South Africa


SIU awaits presidential proclamation to investigate National Skills Fund and missing R5bn

SIU awaits presidential proclamation to investigate National Skills Fund and missing R5bn
Andy Mothibi, head of the SIU. | Department of Higher Education and Training director-general Nkosinathi Sishi. (Photos: Shelley Christians)

The Special Investigating Unit has told Parliament it has drawn up papers requesting a proclamation that would allow the unit to investigate the National Skills Fund, where R5-billion went missing.

The Special Investigating Unit (SIU) is waiting for a presidential go-ahead to investigate potential issues of malpractice and maladministration at the National Skills Fund (NSF). 

The SIU briefed Parliament’s Standing Committee on Public Accounts (Scopa) on Tuesday about a planned investigation into the fund. In 2022, the fund made headlines when R5-billion “could not be properly accounted for over two financial years”, according to Blade Nzimande, the minister of higher education. 

Read more in Daily Maverick: The National Skills Fund, the missing R5bn and Blade Nzimande’s request for confidentiality

The fund is used for education and training initiatives such as bursaries and scholarships, learner and skills programmes, and workplace-based learning; and is also aimed at improving the post-school, education and training system, with a focus on capacity building, investing in skills infrastructure, research and innovation. 

“The Department [of Higher Education and Training] has referred a number of matters for investigation,” said the SIU head, Advocate Andy Mothibi. 

The unit has drawn up a proclamation for the investigation and made its intention clear to the Department of Justice. Mothibi said a letter was sent to Justice Minister Ronald Lamola and director-general advocate Doctor Mashabane on 28 February to inform them the SIU was drawing up the proclamation. 

At this stage, the Department of Justice needs to forward the proclamation to the Presidency, where it can be formally proclaimed and then gazetted before the SIU can start investigating.

Mothibi said the investigation would focus on maladministration and malpractice. He told the committee that he had “impressed” on the Department of Justice that the issue was urgent. 

Department response 

During the committee meeting, the Department of Higher Education and Training director-general Nkosinathi Sishi said they were cooperating with law enforcement agencies. 

“We are working well with the police,” he said. In addition, there were eight officials linked to the NSF from colleges around SA that were named in the initial forensic report, who were seeking legal action over the report.  

During the meeting, several MPs questioned the NSF over vacancies at the fund, an issue that was previously raised during a higher education meeting in March. 

Read more in Daily Maverick: ‘Very good developments’ at National Skills Fund after R5bn went missing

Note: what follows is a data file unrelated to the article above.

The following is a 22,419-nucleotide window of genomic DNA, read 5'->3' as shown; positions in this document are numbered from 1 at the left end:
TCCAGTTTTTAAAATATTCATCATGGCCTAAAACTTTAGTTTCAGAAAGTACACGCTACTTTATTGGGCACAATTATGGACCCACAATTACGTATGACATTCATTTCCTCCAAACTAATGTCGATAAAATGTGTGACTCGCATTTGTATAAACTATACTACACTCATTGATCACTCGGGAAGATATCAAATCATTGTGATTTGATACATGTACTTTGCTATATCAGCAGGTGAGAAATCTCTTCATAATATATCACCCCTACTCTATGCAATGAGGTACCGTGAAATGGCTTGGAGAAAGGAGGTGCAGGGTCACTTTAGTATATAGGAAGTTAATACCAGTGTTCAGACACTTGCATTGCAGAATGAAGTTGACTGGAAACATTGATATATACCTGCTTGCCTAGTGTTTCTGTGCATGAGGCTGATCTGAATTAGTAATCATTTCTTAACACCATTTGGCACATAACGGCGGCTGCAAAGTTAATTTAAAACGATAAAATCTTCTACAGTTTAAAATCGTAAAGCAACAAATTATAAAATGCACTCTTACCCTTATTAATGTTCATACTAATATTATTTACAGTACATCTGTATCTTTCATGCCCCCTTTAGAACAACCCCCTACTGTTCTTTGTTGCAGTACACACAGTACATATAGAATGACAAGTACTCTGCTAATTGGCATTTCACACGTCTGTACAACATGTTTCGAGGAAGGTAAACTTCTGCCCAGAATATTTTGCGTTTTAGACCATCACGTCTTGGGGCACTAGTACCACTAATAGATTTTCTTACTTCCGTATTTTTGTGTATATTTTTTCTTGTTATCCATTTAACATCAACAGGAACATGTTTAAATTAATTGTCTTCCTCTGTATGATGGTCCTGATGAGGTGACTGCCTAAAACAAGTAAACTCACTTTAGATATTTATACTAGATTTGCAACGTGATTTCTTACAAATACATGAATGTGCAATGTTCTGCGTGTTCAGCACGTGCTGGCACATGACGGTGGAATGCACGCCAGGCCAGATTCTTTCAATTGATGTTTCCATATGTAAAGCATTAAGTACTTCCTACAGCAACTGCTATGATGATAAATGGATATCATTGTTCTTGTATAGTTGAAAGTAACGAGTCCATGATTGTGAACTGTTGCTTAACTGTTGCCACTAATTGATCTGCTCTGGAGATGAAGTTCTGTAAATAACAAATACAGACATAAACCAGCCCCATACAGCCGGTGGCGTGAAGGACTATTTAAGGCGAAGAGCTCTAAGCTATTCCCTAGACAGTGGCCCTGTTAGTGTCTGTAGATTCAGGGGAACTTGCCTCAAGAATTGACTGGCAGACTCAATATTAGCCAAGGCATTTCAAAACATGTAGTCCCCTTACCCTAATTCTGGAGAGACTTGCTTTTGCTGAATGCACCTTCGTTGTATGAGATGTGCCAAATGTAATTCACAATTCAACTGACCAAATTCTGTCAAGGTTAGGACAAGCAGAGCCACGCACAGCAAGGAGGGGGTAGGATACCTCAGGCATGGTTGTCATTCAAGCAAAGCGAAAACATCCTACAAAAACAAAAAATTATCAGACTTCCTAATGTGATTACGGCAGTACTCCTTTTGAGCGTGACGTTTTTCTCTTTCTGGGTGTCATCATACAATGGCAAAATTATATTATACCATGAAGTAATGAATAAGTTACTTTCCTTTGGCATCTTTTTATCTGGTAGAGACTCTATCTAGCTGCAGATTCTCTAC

Sishi said the fund had advertised for the position of CEO and the appointment was in the process of being finalised. DM


Comments - Please in order to comment.

  • Epsilon Indi says:

    The SAPS are a joke, so for these reprobates to claim they are co-operating well with the SAPS makes them, at best, jokes as well.

  • Trenton Carr says:

    24 hours
    1 Month
    6 Months

    How long will the do nothing prezy take to pull his finger and start fighting corruption?

  • Sam van Coller says:

    The NSF is funded by levies on business. Why is Business not jumping up and down and demanding that the fund is managed jointly by business, the trade unions and the state? In terms of the present structure business is in reality funding an ANC skills development bureaucracy and not a national skills strategy to which business and labour are fully committed

  • Fanie Rajesh Ngabiso says:

    Such as small number is 5.

    It can’t be significant, it rolls off the tongue so easily and quickly.

    So let’s translate 5 billion Rand to a meaningful measure for South Africans:

    One RDP house costs around R110 000 according to Google.

    So, theft of 5 billion rand translates into forty five thousand, four hundred and fifty four RDP homes.

    Which means that there are 45, 454 South African families who are deprived of owning their own home and who will continue to live in shacks / on the street as a direct result.

    Yes, that’s 45, 454 families homeless.

    • Johann Olivier says:

      Excellent point, Mr. Rocker. Additional billion comments. At a salary of R1 000 000, it would take 1 000 years (simple arithmetic) to earn ONE billion. If one spends that much at the rate of R1 every second – EVERY second – it would take 31 years to spend R1 billion! And, finally, ONE billion minutes equals 1 900 years. Let’s not forget, it’s FIVE billion we’re so casually talking about.

  • David Pennington says:

    Never mind the fund just import tradesmen like we used to

  • Libby De Villiers says:

    Where did these hyenas not steal?
    Why does it take so long to find out?
    Why another commission?
    Ai, Cyril. And the you thought you were going to Japan. Think again my man, the chickens are coming home to roost. Nobody wants to be friends with a loser.

  • Jane Crankshaw says:

    Cyril’s head must be spinning from all these investigations! No wonder he couldn’t make it to the G7 summit…he’s just too giddy!

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